Saturday, September 10, 2011

Out of Sorts

Did you ever feel like you are standing some distance from yourself, wondering why you don't feel like yourself? No? Well, that's me at the moment.

I don't feel well, I don't feel deathly ill, but somewhere in between. Coughing, difficulty breathing, leg pains, thigh pains. "Off": that's me. The older I get the more the city air (a loose term for oxygen, I know)affects me. I tend to shallow breathe. It might only be me but I feel it is toxic. It reminds me when I was down in Mexico City and my brother told me an environmental engineer with a fresh contract in his hand for a project, had moved his wife and family down there and three days later they all took the first plane out. He'd done some testing. And fled.

Does anyone test the air in Toronto? I know anyone who lands in St. John's to visit me remark about the air immediately they arrive as they suck in huge lungfuls of it.

I was feeling really sick last night and trying to sleep and a party next door breached many decibel levels. I'd forgotten that. Even over and above the traffic and sirens and airplanes overhead, how very noisy next door parties can be. Could be I'm a fully fledged geezer now.

I was going to stay on for another week or so, there were some events I wanted to attend but my mind is made up today. I am heading back out to Newfoundland at the beginning of this week.

I just can't take it anymore.


  1. I'm glad to hear that you're heading home with Ansa, it's where you belong. It will be the best place for you to be. It's where you are happy. The big city is just that, very big! A person could get lost in it. XOX

  2. When I moved out of Toronto more than 25-years ago, I swore off the place. Have only been back once and that was a brief visit lasting not much more than a day. Have no desire to return.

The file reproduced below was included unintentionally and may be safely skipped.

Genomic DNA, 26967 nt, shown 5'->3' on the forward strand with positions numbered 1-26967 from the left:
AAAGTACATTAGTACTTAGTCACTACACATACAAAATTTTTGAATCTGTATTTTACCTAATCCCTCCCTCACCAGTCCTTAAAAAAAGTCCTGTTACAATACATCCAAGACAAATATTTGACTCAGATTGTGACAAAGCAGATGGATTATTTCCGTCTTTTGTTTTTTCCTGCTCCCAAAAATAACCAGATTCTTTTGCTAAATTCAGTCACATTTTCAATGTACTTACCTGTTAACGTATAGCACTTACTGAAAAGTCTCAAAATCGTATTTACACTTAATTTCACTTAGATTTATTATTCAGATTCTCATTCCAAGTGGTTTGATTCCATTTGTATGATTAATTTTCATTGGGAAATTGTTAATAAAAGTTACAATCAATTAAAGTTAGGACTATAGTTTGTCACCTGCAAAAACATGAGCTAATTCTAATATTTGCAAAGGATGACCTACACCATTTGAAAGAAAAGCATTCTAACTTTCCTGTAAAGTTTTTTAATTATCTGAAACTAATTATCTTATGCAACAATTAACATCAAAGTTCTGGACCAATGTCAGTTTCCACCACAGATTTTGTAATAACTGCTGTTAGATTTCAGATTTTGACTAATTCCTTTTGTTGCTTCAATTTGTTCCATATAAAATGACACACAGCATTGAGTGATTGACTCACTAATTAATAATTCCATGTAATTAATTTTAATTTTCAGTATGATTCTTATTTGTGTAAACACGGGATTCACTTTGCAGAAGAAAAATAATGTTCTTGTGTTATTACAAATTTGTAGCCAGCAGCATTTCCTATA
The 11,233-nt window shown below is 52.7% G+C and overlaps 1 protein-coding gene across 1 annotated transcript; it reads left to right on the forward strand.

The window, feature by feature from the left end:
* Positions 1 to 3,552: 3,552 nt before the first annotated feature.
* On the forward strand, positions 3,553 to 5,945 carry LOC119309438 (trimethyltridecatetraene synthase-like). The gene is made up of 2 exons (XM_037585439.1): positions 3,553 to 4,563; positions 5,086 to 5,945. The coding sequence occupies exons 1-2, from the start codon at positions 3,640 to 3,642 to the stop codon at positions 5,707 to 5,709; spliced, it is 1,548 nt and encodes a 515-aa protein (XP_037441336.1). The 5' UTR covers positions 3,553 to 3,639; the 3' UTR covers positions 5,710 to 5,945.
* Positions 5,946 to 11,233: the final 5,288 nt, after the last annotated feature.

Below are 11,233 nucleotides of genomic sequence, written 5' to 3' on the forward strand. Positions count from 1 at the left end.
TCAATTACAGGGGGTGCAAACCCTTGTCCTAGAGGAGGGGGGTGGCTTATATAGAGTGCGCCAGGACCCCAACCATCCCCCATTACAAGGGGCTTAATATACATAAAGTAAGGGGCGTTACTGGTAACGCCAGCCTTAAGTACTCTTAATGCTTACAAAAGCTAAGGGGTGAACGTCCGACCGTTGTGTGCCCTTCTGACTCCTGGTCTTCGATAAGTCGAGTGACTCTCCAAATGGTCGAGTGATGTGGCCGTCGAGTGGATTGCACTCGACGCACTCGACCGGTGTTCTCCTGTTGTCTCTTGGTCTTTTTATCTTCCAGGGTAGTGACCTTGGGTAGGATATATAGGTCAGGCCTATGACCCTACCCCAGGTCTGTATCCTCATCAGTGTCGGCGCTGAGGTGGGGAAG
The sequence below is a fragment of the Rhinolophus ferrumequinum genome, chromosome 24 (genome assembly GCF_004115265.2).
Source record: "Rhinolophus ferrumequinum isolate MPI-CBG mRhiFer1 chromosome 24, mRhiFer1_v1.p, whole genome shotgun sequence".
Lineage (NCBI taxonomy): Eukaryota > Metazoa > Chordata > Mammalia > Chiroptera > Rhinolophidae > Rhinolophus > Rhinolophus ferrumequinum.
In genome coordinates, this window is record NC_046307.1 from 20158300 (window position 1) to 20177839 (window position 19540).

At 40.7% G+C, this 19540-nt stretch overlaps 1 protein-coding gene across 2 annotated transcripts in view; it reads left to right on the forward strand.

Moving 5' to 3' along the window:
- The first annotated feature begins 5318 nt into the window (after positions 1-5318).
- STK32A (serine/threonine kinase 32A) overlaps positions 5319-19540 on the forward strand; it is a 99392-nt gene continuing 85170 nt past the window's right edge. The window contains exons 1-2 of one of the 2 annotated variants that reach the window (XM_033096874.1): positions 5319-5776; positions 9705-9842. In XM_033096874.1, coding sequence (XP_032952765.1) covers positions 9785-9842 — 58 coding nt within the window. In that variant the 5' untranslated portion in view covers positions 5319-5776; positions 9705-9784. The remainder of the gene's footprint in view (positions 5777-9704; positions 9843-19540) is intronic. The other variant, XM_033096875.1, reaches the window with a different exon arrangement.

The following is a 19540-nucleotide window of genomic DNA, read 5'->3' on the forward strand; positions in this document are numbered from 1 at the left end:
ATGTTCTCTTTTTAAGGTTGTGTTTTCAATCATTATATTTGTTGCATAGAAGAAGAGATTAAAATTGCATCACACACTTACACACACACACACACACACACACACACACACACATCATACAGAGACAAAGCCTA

That being said, do yourself a favour and try to ensure that your discomfort is cityscape-related and not something else. Not a good idea to be starting a half-country drive if you're not feeling well.

    Be well.

  3. Ditto what ViewPoint2010 said, WWW - I hope you're not coming down with a virus, but if you are, staying put might be the wiser option until it's shaken off.

  4. It's good to leave relieved that you're getting out of there, rather than wishing you could have stayed longer. I love where I am but I still miss Toronto. And Vancouver. Sigh...

    Hope you feel better soon and have a safe trip home.

  5. Yep, big cities can make one sick. Why would you leave paradise to begin with?

  6. I get my big city fix by going to Vancouver a couple of times a year for an overnight. That's about all I can stand. The air is good where I am on the island, but on a clear day I can see the brownish smudge in the direction of Vancouver.

  7. Big cities, I love them. Or used to love them.

    I never get to go any more. But where I am now I can definitely say that I get plenty of fresh air. I'd probably get tired of big city living very quickly. Besides, big cities are exhausting.

    Make sure you're well enough to travel before you set off.

  8. I'm sure city air is a lot more unhealthy than we realise, but the authorities keep quiet about it to stop everyone fleeing. There are parts of London where the traffic pollution is horrendous but seldom publicised. I remember that when I was in Toronto it was pointless to take a boat trip on Lake Ontario because the smog from the nearby factories was almost constant.

  9. Get out! Get out! Go home where you can breathe. I know exactly how you're suffering. Eight years in central Illinois, with its belching factories and filthy fumes, almost saw me off.
    Now I can breathe again. Every morning my first act on rising is to get out on the deck and inhale great lung-fulls of beautiful, life-giving, clean oxygen. It's wonderful! As for needing a 'city fix'. What's that? I know, of course, it's a personal viewpoint, but I never, ever, again want to get within a hundred miles of a big city.

    Go home, dear lady; go home.

  10. Do I hear you! The air quality has gotten so bad in big cities and no one seems to notice it. Even Seattle, where our children and grandchildren live, seems polluted to me, but the residents believe they are breathing clean air.


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